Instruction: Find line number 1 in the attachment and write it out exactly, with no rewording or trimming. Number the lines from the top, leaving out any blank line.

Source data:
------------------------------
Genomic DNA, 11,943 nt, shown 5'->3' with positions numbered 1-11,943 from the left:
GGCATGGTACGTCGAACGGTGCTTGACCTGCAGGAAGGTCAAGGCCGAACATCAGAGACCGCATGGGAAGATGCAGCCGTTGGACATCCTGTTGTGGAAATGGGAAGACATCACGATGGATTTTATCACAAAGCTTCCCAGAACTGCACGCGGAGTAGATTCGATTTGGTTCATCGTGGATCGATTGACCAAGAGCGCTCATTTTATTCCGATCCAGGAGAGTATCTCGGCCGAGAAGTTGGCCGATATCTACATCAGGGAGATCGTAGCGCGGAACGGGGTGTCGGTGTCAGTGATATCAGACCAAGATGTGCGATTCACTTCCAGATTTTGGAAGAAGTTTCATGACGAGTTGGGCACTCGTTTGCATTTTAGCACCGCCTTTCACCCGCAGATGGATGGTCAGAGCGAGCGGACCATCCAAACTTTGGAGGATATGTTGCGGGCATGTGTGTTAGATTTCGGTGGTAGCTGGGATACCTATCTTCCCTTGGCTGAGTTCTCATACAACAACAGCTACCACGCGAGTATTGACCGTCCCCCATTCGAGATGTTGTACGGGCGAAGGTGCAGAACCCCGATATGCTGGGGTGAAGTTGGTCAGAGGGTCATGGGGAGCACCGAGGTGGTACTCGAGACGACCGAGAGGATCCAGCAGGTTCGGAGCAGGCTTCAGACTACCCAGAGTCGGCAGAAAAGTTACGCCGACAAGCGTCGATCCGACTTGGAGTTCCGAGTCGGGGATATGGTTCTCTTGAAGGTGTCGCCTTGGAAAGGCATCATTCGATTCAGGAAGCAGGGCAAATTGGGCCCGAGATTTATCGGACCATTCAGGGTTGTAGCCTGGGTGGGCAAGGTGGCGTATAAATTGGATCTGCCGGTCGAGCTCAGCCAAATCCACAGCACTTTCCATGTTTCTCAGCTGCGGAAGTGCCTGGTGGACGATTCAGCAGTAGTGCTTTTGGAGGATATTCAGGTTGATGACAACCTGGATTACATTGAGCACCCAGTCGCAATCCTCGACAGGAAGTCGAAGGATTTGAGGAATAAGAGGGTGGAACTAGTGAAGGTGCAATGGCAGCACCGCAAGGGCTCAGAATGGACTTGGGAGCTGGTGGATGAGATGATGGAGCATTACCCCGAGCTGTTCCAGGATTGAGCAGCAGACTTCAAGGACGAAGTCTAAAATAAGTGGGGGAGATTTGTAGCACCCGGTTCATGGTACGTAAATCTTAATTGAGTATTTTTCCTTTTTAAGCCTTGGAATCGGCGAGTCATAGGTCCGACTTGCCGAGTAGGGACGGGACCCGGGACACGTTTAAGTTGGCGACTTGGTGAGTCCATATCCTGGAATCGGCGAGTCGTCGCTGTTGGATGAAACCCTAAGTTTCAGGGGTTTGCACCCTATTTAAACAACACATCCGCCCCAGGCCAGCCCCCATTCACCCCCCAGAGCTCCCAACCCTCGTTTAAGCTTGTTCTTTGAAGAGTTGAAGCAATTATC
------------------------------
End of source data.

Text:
Genomic DNA, 11,943 nt, shown 5'->3' with positions numbered 1-11,943 from the left: